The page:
12 September 2005 Are plants grown under low visible irradiance sensitive to low levels of ultraviolet-B radiation?
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A critical question in ultraviolet-B radiation research is how different portions of the solar spectrum influence plant UV B sensitivity. Field-grown plants show only subtle responses to supplemental UV-B radiation in many aspects of growth, yet plants grown under low visible light (as in most growth chambers and greenhouses) show much more discernible changes. Here we assess a specific aspect of UV-B sensitivity in plants grown under lower PAR: when one maintains a constant proportion of UV-B to PAR, but different absolute irradiance levels, does plant sensitivity to UV-B change? We conducted field experiments at near-ambient PAR and enhanced UV-B, and also with reduced irradiance in both wavebands, on three species. Each of these species occurs in both open and shaded habitats. We found the grass Setaria viridis sensitive to UV-B radiation only when grown at lower irradiances, while the forb Geranium viscosissimum was only sensitive to UV-B at the higher irradiances. In the grass Elymus glaucus, UV-B sensitivity did not appear to be influenced by the irradiance levels. Species appear to respond differently to these changes in irradiance levels, and an array of physiological and anatomical mechanisms are likely involved.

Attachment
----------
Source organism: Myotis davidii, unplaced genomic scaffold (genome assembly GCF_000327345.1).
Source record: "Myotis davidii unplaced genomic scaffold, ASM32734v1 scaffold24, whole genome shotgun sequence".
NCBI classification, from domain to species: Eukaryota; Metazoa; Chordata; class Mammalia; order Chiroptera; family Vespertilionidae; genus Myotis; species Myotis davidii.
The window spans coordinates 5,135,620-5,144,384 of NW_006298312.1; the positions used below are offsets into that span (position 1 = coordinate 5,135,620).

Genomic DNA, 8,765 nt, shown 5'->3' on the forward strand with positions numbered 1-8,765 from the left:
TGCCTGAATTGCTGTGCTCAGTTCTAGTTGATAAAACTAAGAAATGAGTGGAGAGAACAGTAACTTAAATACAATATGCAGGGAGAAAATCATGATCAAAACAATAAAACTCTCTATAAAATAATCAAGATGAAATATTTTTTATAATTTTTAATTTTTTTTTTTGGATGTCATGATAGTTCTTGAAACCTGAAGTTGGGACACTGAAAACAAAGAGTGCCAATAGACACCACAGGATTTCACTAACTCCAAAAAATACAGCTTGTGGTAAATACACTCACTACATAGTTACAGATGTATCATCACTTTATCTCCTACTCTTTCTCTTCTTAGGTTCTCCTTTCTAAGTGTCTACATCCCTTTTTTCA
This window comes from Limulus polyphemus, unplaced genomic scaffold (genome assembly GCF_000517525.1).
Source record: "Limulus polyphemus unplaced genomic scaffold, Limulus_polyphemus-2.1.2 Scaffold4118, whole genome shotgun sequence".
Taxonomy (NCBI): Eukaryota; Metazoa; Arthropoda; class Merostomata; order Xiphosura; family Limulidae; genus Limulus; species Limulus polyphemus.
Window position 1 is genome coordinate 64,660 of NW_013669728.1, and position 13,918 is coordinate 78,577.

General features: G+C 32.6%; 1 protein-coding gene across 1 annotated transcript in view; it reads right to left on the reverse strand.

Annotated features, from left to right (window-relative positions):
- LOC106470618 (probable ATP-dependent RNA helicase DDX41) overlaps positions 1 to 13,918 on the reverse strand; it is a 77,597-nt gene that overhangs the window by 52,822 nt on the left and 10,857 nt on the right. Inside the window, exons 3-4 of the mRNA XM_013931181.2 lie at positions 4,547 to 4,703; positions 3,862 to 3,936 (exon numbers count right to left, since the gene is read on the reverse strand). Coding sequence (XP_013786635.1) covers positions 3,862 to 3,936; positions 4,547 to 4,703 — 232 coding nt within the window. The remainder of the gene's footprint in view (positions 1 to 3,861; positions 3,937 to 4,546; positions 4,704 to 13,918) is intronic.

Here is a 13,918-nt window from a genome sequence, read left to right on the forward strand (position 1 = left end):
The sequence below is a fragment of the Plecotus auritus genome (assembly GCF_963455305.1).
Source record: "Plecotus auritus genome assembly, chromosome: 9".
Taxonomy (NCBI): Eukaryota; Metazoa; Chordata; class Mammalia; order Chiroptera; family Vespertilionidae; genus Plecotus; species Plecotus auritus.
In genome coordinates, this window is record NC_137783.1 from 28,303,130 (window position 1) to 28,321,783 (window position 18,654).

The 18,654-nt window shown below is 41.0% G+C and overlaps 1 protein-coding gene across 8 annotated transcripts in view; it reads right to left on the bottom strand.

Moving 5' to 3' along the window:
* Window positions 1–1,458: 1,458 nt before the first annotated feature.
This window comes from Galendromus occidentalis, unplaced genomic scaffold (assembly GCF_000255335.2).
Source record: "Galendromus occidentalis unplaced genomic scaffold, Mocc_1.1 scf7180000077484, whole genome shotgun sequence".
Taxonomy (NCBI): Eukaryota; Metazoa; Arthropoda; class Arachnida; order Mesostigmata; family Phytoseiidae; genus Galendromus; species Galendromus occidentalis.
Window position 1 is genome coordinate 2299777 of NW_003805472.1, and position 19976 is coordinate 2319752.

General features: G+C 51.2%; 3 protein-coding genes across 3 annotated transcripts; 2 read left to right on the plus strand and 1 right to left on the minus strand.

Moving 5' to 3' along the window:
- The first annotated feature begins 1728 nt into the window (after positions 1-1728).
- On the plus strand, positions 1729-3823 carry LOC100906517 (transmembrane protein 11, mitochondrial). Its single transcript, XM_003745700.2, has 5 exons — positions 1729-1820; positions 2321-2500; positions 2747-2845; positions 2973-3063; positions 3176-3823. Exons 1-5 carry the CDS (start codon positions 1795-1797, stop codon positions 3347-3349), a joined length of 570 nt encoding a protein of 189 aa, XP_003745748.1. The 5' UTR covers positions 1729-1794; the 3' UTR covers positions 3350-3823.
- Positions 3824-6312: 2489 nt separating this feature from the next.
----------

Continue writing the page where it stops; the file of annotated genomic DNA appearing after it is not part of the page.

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Stephan D. Flint, Stephan D. Flint, Martyn M. Caldwell, Martyn M. Caldwell, Ron J. Ryel, Ron J. Ryel, "Are plants grown under low visible irradiance sensitive to low levels of ultraviolet-B radiation?", Proc. SPIE 5886, Ultraviolet Ground- and Space-based Measurements, Models, and Effects V, 58860J (12 September 2005); doi: 10.1117/12.615068; https://doi.org/10.1117/12.615068

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